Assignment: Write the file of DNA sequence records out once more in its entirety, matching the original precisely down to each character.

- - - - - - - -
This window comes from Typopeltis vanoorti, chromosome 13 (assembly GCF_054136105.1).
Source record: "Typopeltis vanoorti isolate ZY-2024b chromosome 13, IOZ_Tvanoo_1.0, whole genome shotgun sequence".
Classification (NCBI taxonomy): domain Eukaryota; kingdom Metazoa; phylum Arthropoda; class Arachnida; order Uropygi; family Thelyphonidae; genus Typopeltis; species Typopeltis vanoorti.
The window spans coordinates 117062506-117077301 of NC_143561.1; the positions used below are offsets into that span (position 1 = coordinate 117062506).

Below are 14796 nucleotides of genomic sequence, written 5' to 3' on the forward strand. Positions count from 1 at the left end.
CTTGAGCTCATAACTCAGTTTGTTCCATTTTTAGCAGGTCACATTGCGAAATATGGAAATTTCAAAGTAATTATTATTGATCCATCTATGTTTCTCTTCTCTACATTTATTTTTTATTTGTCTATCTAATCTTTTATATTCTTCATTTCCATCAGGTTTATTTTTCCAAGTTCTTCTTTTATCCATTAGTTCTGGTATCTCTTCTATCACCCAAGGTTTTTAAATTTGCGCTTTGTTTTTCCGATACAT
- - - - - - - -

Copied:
This window comes from Typopeltis vanoorti, chromosome 13 (assembly GCF_054136105.1).
Source record: "Typopeltis vanoorti isolate ZY-2024b chromosome 13, IOZ_Tvanoo_1.0, whole genome shotgun sequence".
Classification (NCBI taxonomy): domain Eukaryota; kingdom Metazoa; phylum Arthropoda; class Arachnida; order Uropygi; family Thelyphonidae; genus Typopeltis; species Typopeltis vanoorti.
The window spans coordinates 117062506-117077301 of NC_143561.1; the positions used below are offsets into that span (position 1 = coordinate 117062506).

Below are 14796 nucleotides of genomic sequence, written 5' to 3' on the forward strand. Positions count from 1 at the left end.
CTTGAGCTCATAACTCAGTTTGTTCCATTTTTAGCAGGTCACATTGCGAAATATGGAAATTTCAAAGTAATTATTATTGATCCATCTATGTTTCTCTTCTCTACATTTATTTTTTATTTGTCTATCTAATCTTTTATATTCTTCATTTCCATCAGGTTTATTTTTCCAAGTTCTTCTTTTATCCATTAGTTCTGGTATCTCTTCTATCACCCAAGGTTTTTAAATTTGCGCTTTGTTTTTCCGATACAT